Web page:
The performance, no less than the script, does make this a long watch, that in our opinion would make a good multi part history channel series which might you never know happen one day.

This moral reckoning is oddly underplayed in the dramatic action of the film, largely because of one specific aesthetic conceit of Nolan’s. After the bombing of Hiroshima and the horrific aftermath, Oppenheimer is brought to speak to a raucously triumphal assembly of Los Alamos employees. His speech betrays no misgivings, but, while he’s at the podium, Nolan shows what Oppenheimer imagines: overwhelming flashes of destruction, conflagrations that burn his audience to cinders. Representing conscience in this way, without script, enables Nolan to fill the screen with screen flashes that just seem there to shock rather than add to the movie itself.

The extended scenes of the closed-door security-committee hearing in which Oppenheimer’s political record and personal life are subjected to cruelly intrusive scrutiny come off as a scourging that he endures with a sense of self-punishment. Other scenes, of his persecutor Lewis Strauss (Robert Downey, Jr.), a Cabinet nominee, facing his own intrusive inquiries at a Senate committee hearing, evoke the Machiavellian realm of power into which Oppenheimer, naïvely confident in the wisdom of his mission, has ventured. Yet these notions, too, are unexplored from Oppenheimer’s own perspective. Rather than illuminating him or his times, the scenes seem pitched to spark post-screening debate, to seek an importance beyond the experiences and ideas of the characters.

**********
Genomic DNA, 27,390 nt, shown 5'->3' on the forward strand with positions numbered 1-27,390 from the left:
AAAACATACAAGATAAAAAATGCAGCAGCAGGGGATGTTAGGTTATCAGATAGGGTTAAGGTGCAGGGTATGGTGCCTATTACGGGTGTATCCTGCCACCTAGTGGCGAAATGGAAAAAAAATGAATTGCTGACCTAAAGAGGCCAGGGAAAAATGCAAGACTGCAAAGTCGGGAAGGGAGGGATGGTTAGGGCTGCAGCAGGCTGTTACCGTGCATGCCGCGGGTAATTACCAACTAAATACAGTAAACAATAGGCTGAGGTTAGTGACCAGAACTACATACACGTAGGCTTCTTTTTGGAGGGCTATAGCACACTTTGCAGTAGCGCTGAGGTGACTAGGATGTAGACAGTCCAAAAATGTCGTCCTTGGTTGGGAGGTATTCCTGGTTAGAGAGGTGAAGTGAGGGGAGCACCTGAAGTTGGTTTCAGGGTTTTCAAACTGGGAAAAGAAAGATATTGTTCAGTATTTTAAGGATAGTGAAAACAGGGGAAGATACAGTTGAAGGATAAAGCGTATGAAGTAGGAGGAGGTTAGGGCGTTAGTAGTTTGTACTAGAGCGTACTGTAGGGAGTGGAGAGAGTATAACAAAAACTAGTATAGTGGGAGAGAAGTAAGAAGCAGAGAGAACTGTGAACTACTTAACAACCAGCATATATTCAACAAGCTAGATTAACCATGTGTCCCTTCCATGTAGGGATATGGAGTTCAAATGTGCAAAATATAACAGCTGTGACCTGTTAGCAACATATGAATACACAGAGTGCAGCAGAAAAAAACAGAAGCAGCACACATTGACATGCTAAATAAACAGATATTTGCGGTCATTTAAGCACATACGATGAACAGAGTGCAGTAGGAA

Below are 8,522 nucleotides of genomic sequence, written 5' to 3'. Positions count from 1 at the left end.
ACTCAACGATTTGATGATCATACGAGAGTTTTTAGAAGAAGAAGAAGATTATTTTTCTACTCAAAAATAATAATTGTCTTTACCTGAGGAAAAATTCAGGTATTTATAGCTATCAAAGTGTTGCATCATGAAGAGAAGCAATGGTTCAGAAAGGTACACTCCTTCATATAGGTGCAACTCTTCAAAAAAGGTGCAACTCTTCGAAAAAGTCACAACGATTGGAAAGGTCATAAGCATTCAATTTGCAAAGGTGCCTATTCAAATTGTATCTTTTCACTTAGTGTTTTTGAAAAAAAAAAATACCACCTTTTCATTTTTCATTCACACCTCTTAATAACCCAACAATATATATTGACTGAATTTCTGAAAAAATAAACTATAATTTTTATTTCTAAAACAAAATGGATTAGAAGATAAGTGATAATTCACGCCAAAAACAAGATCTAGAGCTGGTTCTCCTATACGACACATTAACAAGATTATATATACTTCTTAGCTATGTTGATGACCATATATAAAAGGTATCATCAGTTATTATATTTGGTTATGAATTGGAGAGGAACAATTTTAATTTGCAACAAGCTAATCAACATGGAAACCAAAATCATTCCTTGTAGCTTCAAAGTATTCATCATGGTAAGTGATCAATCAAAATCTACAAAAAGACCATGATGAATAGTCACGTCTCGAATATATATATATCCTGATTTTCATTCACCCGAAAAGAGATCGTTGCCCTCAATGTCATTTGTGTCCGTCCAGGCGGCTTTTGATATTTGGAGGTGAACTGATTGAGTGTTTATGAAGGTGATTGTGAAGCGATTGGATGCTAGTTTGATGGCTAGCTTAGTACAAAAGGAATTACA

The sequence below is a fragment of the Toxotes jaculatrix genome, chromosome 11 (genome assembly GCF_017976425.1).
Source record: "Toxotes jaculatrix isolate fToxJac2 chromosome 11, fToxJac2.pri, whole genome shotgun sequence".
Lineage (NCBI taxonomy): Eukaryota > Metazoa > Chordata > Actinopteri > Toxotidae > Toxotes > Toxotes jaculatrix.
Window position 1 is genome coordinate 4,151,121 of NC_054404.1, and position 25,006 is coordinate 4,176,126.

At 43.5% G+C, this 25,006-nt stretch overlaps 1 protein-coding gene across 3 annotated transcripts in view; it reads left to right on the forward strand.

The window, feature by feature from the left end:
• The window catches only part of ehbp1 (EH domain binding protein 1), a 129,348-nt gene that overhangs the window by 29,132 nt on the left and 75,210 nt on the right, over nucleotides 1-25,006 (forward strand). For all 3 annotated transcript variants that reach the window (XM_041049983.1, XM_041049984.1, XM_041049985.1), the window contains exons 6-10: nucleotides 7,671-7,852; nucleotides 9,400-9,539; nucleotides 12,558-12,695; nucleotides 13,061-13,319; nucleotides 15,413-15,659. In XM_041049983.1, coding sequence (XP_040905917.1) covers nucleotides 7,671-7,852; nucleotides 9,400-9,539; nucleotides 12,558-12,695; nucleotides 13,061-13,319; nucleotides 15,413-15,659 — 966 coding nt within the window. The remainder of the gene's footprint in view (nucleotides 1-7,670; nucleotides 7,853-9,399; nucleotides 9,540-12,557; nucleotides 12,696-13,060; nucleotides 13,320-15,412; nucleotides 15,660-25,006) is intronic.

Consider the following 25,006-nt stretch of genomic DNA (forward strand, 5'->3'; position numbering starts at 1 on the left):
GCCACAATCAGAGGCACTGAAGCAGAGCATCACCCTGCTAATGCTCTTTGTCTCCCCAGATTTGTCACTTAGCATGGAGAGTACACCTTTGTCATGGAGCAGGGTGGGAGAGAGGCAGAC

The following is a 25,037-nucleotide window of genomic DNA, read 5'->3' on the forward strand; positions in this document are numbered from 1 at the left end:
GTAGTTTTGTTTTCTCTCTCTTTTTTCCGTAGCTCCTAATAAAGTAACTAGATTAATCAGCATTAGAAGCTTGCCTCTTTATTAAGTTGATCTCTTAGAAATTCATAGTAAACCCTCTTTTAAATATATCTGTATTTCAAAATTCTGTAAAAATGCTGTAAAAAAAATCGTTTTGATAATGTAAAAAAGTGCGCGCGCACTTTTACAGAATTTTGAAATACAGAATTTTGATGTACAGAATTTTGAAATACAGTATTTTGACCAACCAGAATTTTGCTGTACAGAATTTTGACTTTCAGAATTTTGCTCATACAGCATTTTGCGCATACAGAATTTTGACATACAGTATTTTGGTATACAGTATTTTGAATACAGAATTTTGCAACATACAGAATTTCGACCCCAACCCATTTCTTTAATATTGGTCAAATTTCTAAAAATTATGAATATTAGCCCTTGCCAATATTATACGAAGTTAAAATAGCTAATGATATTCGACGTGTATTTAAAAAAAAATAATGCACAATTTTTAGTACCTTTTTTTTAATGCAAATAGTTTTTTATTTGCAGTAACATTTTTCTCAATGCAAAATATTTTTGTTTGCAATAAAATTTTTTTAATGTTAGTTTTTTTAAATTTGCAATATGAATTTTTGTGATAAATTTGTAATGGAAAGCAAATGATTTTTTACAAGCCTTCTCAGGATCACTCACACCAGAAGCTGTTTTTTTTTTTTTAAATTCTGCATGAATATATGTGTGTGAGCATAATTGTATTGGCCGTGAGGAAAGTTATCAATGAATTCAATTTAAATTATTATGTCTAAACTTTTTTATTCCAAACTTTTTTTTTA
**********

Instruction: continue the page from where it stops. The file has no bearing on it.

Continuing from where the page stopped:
It wouldn’t have taken a six-hour miniseries to show Oppenheimer from more angles and do justice to his range of character,

Overall the movie, while brilliant and indeed oscar worthy is slow, missing allot of what is known in history to the point of just missing the point, The story just seems incomplete, it is known what happened and yes the main story is told well, but there are just too many, what happened moments in this. It is indeed oscar worthy, but for the length and the cinematography it could have been so much better.

From the versions out in the world though, it would seem that the Imax version may actually be worth hunting out, nolan is known for his support of the format.

For once we can say, do give this one your time but make sure you have the time to spare and are prepared for the simple slowness of this feature.

4/5